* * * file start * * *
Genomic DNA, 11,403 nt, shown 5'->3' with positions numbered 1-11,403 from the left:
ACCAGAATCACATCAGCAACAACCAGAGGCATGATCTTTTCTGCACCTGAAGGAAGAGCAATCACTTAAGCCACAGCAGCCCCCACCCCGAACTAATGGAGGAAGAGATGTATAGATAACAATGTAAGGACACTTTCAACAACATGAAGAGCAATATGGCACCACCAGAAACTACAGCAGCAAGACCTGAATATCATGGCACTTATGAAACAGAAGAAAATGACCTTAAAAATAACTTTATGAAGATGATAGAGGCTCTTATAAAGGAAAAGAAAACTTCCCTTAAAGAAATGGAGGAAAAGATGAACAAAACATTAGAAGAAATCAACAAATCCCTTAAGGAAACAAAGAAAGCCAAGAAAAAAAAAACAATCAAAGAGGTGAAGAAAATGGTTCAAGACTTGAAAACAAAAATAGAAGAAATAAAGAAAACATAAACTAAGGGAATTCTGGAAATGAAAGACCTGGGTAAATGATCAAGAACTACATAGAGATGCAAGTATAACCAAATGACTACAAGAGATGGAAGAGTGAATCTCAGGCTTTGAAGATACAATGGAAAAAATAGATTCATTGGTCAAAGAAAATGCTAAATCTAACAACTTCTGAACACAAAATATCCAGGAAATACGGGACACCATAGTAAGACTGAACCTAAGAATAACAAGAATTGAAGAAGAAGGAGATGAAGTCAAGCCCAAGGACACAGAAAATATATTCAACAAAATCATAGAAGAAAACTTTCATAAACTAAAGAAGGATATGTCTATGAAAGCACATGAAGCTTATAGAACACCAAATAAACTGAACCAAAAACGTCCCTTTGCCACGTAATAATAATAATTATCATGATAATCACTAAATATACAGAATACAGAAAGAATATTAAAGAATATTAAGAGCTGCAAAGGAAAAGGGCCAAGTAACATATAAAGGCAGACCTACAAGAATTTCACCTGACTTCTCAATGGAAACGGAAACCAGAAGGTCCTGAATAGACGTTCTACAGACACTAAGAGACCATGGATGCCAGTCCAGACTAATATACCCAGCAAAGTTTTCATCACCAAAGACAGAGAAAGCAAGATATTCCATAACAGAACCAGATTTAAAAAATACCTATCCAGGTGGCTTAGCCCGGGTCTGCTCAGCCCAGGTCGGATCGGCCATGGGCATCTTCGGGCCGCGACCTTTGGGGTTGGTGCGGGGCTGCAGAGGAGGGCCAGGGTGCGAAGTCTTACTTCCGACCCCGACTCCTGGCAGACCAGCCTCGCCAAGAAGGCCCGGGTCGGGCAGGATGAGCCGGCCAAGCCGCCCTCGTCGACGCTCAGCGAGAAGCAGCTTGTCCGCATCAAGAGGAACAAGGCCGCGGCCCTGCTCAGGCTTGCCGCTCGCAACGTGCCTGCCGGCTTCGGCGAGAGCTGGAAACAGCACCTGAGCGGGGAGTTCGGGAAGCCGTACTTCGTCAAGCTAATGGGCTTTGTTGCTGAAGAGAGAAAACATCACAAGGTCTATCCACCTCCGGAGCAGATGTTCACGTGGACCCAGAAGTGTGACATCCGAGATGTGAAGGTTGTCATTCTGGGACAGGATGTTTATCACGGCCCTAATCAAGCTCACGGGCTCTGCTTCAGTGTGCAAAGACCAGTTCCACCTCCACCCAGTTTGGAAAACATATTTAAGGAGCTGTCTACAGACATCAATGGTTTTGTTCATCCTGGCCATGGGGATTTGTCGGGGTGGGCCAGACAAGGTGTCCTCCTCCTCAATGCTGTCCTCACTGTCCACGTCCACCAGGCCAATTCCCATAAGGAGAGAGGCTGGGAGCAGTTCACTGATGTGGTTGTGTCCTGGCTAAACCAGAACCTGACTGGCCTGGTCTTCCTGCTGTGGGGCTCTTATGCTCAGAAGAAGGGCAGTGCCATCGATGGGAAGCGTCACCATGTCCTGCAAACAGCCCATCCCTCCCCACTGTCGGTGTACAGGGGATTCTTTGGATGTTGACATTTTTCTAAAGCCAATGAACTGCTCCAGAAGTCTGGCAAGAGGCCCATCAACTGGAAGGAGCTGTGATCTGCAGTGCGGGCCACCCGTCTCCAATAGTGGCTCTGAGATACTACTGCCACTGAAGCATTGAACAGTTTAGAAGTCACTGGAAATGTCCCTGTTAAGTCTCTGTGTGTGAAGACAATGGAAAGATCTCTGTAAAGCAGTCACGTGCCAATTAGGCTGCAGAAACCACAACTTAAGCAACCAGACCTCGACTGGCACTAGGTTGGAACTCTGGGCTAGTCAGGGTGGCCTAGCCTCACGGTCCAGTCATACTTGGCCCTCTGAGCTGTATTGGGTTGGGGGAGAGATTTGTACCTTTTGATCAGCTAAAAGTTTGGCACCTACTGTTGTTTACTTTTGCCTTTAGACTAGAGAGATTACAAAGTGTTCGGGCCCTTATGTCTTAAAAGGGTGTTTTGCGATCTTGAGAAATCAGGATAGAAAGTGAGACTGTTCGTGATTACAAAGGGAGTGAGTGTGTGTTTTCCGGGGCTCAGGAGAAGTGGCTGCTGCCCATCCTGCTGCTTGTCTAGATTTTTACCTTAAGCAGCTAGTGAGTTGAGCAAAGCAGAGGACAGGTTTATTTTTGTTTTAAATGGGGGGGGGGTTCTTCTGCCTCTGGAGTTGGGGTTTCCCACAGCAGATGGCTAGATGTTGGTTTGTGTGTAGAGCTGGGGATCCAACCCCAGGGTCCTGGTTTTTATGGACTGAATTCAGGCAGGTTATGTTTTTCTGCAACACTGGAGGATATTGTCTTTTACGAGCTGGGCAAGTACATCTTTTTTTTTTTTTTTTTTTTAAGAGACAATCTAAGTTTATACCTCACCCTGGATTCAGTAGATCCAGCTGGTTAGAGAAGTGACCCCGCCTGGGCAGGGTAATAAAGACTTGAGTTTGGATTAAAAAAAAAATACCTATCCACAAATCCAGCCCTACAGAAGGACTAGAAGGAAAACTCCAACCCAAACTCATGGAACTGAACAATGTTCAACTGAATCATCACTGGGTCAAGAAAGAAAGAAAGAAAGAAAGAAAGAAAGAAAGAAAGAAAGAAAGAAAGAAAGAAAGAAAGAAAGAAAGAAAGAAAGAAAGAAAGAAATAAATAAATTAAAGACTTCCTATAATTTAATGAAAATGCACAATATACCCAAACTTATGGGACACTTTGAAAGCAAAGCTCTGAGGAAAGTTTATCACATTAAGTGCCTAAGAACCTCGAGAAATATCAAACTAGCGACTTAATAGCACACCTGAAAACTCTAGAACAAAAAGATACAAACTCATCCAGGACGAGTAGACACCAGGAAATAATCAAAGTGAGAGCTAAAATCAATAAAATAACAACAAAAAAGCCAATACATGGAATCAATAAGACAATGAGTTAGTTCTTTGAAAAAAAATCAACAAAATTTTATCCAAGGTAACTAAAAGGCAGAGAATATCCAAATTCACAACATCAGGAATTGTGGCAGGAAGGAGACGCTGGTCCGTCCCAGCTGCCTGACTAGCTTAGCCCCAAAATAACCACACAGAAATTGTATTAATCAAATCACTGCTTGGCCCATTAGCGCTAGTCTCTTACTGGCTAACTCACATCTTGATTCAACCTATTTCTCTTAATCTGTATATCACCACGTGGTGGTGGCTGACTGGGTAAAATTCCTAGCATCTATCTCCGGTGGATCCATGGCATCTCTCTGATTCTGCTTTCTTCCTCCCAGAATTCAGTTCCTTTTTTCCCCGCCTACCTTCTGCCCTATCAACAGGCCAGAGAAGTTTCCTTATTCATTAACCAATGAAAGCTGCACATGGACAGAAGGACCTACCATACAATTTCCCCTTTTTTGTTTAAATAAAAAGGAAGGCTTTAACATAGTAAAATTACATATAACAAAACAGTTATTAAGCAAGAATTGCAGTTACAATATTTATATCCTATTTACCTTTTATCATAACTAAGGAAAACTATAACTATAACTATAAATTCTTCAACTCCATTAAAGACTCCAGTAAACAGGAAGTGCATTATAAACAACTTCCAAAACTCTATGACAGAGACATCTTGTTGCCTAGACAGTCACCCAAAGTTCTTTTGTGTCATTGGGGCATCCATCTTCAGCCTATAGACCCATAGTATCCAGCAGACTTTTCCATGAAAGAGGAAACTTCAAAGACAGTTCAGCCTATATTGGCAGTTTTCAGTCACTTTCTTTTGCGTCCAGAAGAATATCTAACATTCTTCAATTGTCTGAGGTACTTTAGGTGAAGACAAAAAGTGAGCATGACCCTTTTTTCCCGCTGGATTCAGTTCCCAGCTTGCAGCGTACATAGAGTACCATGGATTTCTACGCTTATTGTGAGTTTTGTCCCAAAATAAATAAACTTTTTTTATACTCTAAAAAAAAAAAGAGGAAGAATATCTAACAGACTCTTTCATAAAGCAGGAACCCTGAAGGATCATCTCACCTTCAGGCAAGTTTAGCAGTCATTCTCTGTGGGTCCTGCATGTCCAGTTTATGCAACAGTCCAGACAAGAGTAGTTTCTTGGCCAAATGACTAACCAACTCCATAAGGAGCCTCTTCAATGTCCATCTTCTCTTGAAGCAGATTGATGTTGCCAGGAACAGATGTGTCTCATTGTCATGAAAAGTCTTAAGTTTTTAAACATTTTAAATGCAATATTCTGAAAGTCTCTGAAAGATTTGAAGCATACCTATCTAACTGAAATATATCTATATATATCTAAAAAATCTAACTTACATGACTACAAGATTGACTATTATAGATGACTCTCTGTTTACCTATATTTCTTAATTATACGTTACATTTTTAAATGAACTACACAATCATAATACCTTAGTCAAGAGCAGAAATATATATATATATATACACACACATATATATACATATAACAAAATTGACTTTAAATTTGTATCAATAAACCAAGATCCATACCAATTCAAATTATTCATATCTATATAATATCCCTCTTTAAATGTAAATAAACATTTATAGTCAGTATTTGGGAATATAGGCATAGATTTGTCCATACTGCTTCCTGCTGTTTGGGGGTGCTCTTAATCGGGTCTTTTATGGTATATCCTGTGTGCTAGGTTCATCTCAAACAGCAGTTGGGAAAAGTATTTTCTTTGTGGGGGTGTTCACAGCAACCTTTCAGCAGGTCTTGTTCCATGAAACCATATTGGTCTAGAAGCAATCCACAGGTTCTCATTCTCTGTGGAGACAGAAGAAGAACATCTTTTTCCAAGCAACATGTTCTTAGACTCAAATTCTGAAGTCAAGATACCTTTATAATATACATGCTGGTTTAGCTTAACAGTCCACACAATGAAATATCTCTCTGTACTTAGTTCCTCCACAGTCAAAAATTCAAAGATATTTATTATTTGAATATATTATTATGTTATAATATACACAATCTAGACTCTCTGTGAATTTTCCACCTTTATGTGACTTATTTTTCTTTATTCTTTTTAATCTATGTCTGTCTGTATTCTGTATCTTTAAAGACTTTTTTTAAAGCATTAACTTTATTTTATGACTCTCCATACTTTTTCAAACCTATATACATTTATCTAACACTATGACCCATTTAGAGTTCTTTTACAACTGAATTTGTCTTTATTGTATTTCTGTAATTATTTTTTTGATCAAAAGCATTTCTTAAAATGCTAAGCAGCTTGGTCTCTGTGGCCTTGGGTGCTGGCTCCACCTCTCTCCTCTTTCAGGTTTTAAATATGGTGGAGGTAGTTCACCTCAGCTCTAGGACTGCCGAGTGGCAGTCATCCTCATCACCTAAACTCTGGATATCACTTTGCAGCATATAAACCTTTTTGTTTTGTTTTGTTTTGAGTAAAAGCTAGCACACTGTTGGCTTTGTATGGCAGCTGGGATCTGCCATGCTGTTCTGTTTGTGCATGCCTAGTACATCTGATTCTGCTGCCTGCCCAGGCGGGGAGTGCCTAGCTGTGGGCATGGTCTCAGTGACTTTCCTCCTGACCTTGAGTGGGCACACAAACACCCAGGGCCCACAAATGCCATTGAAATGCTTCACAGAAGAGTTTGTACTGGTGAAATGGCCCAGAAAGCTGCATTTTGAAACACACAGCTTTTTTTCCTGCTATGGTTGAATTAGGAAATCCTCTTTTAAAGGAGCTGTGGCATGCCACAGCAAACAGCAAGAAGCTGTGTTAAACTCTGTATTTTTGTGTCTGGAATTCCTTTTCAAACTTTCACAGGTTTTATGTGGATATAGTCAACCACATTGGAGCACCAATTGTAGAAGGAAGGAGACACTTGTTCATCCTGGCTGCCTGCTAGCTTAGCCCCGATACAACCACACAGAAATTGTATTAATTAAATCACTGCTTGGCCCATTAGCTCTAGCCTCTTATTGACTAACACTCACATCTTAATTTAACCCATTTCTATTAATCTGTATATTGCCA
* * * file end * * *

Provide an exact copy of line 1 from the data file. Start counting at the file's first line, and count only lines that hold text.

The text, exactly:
Genomic DNA, 11,403 nt, shown 5'->3' with positions numbered 1-11,403 from the left: